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Exploring Dalt Vila, Ibiza Town

Be you a first time visitor or an experienced explorer, Dalt Vila never fails to amaze and impress - and it's completely free!

Exploring within the fortified walls of Ibiza Town's Dalt Vila ("high town") has proven to be the highlight of many an Ibiza holidaymaker's stay here. With the summer season about to start, and the famous Medieval Festival just around the corner, we set out to this UNESCO World Heritage site to remind ourselves once again of its charm.

Dalt Vila is a higgledy-piggledy maze of cobbled streets. It is a residential area, as evidenced by laundry flapping over the balconies, and the local Ibiza people going about their day in the midst of the tourists. But in amongst the traditional white-washed houses, is a fascinating combination of art, style, culture and, of course, history.



There are three official "routes" around Dalt Vila and you can get a map from the tourist information office. These are a good guide especially if you are visiting for the first time. As we've both been to Dalt Vila before, my editor, Cat, and I decided to simply "follow our noses" and see if we could find anything new. We certainly did!

The town is brimming with history and two of the most prominent figures from the island's past have monuments to their honour here. Look out for the bronze statue of Isidor Macabich…a priest and historian who was the first person to study the history of Ibiza in detail. In Plaza de Espana, there is a monument to Guillem de Montgri who, in 1235, conquered Ibiza for King Jaime I. This reclining statue is a replica of the tomb of Guillem de Montgri in Gerona.



For an insight into Ibiza during the Arabic era, the Centre d'Interpretacio Madina Yabisa on Calle Major is well worth a visit. Part of the Islamic wall and two towers that protected the port and city from the eleventh to the sixteenth century are actually still preserved inside the building.

Art-lovers would be well advised to visit Museu Puget which can be found (like the Centre d'Interpretacio Madina Yabisa) on Calle Major. As well as hosting temporary exhibitions, the museum has a permanent collection of works by Ibiza artists, Narcis Puget Vinas (1874 - 1960) and his son Narcis Puget Riquer (1916 - 1983). Bizarrely, both father and son had to give up painting in the 1950s due to their spontaneous failing eye-sight. The styles are very different, and give a colourful and interesting insight into Ibiza life and characters spanning many decades.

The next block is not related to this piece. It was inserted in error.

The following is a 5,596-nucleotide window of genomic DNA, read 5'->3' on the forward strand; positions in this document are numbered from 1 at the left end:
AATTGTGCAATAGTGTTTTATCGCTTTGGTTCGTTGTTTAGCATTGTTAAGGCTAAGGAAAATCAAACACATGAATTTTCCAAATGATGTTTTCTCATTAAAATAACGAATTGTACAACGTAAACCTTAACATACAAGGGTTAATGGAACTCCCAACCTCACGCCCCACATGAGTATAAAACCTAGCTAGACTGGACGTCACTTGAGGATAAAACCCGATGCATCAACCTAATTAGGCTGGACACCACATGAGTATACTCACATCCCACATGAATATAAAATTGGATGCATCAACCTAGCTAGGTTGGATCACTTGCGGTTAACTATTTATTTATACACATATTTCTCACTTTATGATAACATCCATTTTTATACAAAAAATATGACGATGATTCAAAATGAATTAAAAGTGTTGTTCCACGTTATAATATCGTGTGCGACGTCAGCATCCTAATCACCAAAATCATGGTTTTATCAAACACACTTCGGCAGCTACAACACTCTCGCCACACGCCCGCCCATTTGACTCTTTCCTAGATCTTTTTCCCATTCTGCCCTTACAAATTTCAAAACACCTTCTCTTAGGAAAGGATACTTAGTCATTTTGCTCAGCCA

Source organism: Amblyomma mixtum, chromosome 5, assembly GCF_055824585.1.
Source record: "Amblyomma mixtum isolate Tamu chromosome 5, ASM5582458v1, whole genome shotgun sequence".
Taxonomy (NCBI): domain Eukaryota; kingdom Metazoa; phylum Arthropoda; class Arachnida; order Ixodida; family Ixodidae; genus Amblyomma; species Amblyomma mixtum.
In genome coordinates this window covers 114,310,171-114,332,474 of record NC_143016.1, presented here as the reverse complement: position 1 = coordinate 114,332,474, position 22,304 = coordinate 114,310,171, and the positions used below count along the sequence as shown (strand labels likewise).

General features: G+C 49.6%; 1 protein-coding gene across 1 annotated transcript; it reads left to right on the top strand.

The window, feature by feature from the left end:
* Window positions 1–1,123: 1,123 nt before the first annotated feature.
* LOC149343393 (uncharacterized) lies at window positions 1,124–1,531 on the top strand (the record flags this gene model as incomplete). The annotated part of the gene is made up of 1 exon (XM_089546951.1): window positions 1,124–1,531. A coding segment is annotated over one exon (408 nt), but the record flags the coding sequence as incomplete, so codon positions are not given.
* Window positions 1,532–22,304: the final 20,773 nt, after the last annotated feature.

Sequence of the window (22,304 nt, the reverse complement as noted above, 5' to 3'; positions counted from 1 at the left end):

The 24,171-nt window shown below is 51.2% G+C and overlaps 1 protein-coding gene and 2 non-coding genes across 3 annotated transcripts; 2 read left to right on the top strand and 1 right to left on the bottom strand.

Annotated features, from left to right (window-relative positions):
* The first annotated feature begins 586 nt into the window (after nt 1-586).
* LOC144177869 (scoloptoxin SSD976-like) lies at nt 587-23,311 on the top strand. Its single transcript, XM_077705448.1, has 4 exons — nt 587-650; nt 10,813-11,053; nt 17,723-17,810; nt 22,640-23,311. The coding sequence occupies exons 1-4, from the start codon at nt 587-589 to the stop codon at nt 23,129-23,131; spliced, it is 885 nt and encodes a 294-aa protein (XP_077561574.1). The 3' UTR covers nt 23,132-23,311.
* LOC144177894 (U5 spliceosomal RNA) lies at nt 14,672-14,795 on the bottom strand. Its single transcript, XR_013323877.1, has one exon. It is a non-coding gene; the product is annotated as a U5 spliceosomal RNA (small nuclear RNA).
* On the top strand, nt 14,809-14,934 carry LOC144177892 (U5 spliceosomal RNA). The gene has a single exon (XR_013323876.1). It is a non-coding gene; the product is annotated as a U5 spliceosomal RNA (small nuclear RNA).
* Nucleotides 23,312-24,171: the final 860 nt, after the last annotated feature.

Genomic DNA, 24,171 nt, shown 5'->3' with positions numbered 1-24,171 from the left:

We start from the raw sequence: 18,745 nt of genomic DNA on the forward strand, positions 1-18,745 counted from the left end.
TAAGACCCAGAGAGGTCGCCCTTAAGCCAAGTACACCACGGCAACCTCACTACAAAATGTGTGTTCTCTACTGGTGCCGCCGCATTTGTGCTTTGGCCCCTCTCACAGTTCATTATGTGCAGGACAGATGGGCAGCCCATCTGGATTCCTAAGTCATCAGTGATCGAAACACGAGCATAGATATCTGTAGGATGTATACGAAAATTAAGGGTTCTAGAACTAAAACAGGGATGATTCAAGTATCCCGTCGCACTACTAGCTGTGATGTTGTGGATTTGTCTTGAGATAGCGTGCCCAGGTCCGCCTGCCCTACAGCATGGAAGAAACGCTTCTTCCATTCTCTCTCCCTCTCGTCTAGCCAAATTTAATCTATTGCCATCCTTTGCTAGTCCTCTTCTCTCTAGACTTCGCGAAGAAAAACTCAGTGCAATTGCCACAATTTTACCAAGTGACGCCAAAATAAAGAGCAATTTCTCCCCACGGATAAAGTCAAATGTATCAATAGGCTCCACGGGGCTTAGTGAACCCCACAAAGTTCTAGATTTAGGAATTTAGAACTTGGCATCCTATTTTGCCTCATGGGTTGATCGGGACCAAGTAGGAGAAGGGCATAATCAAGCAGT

But if museums are not your thing, there is still plenty to keep you happy in Dalt Vila, not least of which are the spectacular views. From the highest level the public can reach, on one side is the airport, Playa d'en Bossa and the salt pans of Las Salinas, whilst on the other, you can see right across to Talamanca and Marina Botafoch. The island of Formentera is also clearly visible. The quaint, white houses with their red and orange roofs, the sparkling turquoise Mediterranean and the backdrop of lush green pine hills is glorious and awe-inspiring to say the least; truly the stuff of picture postcards.

As you are wandering around Dalt Vila, don't be afraid to peer through the sturdy wooden doors if they are standing ajar. This is a town of contrasts and surprises, so quite often you will find a pretty courtyard, or gift shop selling local crafts. On Calle Conquista, we even came across a display of handprints of celebrity guests to Ibiza, including those of Penelope Cruz. Very Hollywood Boulevard!

For a break from exploring and a well-deserved relaxing drink or meal, you will find plenty of bars and restaurants of all descriptions. Of particular note is Tentazione Restaurant which is literally built into the walls of Dalt Vila. For a more budget-friendly way to enjoy your day, there are plenty of shaded picnic areas, and public WCs.



Our time was limited in Dalt Vila and this, in no way, purports to be a detailed guide, more an insight into the great variety of things to enjoy. We haven't even touched on Nuestra Señora de las Nievas cathedral right at the top of the fortification, nor the sixteenth century Santo Domingo Church. And what about the other museums, such as the Archaeological Museum of Ibiza in Cathedral Square? Or the Convento de San Cristobal, a nun's convent which is open to the public? We could go on, but you get the picture. There is lots to see and do here, and enough variety to please everyone.

However, it is very easy to lose track of time in Dalt Vila, and we were astounded to discover (courtesy of Cat's pedometer) that in two and a half hours, we had walked over eight kilometres. So, our main advice is make sure you wear comfortable shoes or trainers; flip-flops and crocs can be treacherous on the slippery cobbles.

Oh...and don't forget your camera!

Quick Facts

What? Dalt Vila

Where? The grand fortress that sits above Ibiza Town

Why? An amazing day out, completely free of charge, with stunning views, great museums and complete immersion in history

When? Year round but we especially recommend the Medieval Festival and the IMS Grand Finale

Disabled facilities? Regrettably the 2,500 year old UNESCO venue does not easily accommodate disabled access. Most of the routes are cobbled.

Average Spend per head? Free

Top Tips? See ‘When' above – if you're on the island try not to miss these two events!

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